October 21, 2005

Cornucopia / Cynthia Dewes

Hypocrisy by any other name...

Well, boys and girls, it’s “Go figure!” time again. The little ironies of everyday life are growing in direct proportion to the number of years we’ve been around to observe them.

For example, we live in a time when tolerance is said to be the most important American virtue. So, we turn around and prove it by polarizing everything from politics to religion. Tolerance apparently means proclaiming officially that we want something to exist, but constantly undermining it anyway.

We claim to cherish a two-party political system, but each side not only criticizes the other, but also demonizes it. The beliefs, actions and even the moral character of a candidate or officeholder is often described by the opposing party as immoral or driven by evil motives. Distrust and acrimony rule but, not to worry, both sides are equally responsible.

We demand respect for any and every religion or non-religion, if that’s what someone embraces. Yet, we monitor public expressions of personal belief so stringently that we offend believers of all stripes. In public venues, Muslims are implied to be terrorists, evangelicals are described as fanatical bombers of abortion clinics and Catholics as mindless victims of pedophilic clergy.

We denounce stress, which occurs among all ages in our society. Then we schedule activities or work for every waking moment and even some moments when we should be sleeping. To be sure, we cope with the bad results by taking sleeping pills or tranquilizers; unless we become addicted, but that’s a different can of worms.

We insist on sending kids to pretend-schools almost before they are walking and talking, and commit many hours of their care to paid caregivers. We rarely eat meals together as a family, we’re not available after school when the kids want to talk, and we’re surprised later when they exhibit fears or behaviors we don’t understand.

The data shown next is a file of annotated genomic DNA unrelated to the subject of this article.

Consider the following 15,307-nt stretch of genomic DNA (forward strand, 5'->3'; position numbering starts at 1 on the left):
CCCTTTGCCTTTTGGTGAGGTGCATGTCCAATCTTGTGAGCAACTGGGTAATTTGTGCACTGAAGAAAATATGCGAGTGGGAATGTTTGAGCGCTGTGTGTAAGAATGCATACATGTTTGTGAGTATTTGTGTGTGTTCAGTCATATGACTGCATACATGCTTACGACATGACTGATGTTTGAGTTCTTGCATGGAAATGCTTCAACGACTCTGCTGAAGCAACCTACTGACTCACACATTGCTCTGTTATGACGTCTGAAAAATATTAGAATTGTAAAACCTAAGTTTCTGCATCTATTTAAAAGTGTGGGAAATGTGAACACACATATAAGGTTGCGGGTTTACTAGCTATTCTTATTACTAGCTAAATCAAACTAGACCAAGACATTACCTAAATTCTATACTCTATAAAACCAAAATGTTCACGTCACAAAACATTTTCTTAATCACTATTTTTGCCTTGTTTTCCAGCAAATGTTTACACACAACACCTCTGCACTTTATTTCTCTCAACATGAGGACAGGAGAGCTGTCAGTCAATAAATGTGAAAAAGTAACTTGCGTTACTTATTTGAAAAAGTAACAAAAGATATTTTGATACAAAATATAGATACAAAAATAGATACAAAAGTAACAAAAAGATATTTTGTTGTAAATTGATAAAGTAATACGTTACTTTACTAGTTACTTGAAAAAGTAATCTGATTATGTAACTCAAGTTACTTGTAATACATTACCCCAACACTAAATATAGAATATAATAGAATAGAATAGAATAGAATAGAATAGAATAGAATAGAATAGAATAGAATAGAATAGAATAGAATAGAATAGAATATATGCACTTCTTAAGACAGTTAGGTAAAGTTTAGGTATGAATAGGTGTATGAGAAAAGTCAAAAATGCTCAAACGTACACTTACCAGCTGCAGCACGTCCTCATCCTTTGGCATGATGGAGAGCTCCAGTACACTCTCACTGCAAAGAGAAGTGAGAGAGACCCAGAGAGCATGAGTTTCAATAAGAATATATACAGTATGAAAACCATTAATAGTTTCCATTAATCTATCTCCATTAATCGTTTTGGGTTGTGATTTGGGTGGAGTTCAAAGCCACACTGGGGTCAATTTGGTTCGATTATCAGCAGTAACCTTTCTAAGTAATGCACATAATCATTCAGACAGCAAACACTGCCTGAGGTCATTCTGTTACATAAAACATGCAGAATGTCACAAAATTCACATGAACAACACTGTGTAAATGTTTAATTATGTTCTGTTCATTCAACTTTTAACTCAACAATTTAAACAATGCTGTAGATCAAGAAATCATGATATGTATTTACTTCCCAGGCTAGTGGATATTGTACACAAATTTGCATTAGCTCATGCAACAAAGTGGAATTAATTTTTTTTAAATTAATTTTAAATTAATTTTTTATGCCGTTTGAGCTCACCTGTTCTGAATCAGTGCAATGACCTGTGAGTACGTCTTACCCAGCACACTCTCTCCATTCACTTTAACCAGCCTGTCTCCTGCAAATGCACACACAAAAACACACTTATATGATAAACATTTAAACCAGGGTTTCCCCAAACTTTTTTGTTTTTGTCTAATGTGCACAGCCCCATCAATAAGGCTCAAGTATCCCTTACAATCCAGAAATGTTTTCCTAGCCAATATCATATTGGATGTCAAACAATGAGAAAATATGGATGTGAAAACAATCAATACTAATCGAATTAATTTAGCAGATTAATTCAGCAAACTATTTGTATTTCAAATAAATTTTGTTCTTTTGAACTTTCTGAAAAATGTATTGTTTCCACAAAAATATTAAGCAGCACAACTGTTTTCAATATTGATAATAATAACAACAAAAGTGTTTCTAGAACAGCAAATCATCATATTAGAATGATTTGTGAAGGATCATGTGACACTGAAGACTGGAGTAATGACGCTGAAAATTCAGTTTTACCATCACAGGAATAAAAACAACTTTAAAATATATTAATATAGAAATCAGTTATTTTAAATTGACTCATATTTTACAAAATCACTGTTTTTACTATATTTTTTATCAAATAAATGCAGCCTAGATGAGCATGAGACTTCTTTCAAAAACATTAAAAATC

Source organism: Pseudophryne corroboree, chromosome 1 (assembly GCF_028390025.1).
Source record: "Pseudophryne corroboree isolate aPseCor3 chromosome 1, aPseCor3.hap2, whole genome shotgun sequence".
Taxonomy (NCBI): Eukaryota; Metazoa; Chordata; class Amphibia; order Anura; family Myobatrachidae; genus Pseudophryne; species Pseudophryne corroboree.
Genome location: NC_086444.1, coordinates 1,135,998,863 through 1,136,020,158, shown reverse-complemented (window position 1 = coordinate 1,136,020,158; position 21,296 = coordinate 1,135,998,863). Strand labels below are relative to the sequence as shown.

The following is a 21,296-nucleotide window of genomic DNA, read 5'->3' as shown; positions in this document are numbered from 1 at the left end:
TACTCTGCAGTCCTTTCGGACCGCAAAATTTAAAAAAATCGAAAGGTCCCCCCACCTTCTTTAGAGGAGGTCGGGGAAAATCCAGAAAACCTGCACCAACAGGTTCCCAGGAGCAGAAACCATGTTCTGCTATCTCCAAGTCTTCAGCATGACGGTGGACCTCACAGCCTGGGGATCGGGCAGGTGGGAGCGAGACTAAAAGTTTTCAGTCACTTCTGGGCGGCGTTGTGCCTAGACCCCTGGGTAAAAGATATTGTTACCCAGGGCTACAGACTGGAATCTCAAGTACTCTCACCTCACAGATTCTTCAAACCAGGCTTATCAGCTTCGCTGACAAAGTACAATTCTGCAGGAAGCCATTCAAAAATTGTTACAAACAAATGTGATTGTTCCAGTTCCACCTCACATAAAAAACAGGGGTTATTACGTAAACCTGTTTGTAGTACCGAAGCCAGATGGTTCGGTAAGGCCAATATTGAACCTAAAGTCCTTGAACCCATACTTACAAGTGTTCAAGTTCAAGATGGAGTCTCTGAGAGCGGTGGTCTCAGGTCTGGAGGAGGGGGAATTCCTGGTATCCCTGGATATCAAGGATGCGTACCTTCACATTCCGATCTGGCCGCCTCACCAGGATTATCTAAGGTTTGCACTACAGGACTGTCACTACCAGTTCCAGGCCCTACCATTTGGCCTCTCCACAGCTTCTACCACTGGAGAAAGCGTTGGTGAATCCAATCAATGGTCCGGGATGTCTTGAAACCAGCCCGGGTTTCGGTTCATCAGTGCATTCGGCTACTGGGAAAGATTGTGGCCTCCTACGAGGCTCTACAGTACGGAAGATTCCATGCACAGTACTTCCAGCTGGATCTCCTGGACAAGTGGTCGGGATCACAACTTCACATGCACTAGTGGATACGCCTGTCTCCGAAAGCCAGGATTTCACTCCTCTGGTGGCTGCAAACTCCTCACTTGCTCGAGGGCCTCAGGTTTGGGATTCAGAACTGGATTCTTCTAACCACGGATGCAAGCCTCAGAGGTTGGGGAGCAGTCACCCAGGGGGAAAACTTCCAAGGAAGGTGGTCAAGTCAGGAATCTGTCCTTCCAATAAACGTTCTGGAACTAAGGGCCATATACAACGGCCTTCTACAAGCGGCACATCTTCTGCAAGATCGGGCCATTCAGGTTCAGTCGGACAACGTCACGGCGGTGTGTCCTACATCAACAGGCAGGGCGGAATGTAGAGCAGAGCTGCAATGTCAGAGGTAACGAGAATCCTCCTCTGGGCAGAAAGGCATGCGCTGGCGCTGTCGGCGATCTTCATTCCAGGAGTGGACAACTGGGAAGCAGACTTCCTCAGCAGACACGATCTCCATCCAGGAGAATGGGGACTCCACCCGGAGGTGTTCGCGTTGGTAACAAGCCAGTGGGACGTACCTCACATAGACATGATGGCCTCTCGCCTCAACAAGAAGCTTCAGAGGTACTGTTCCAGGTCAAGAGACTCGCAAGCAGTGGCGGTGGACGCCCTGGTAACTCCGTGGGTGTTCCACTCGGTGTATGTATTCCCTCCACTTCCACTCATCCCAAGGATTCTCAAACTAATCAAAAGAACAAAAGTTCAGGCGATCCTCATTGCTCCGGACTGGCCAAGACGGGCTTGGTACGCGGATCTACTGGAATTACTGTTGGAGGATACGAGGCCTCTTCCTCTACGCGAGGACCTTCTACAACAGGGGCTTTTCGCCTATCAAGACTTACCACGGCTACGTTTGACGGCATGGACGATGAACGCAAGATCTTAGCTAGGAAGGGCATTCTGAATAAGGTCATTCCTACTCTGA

We’re upset by widespread obesity in our nation. So we eat out more than we eat at home, we shortchange our sleeping time and we drive everywhere when we could walk. In addition, we throw money at fad diets, expensive fitness equipment and gym memberships, which we employ when we’re not glued to our computers, television sets or Game Boys.

We claim to value family, children and all those wholesome things we hear were common in the old days. But we engage in entertainments, work and relationships that are the antithesis of morally worthwhile. “Sex and the City” was long one of the most popular shows on television, schemes for getting rich quick are as prevalent as lotteries and children are set up for abuse by virtual strangers.

We proclaim that women have equal rights, including sexual freedom and financial independence. So, abortion is legal and single-parent homes headed by women impoverished by divorce have become a major population statistic. Meanwhile, men have no say in the abortion of their children nor any particular responsibility to maintain a family they’ve created.

If all this sounds pretty gloomy, it should. We seem to live in especially ironic times, but sometimes it’s heck to be so human.

(Cynthia Dewes, a member of St. Paul the Apostle Parish in Greencastle, is a regular columnist for The Criterion.)


Local site Links: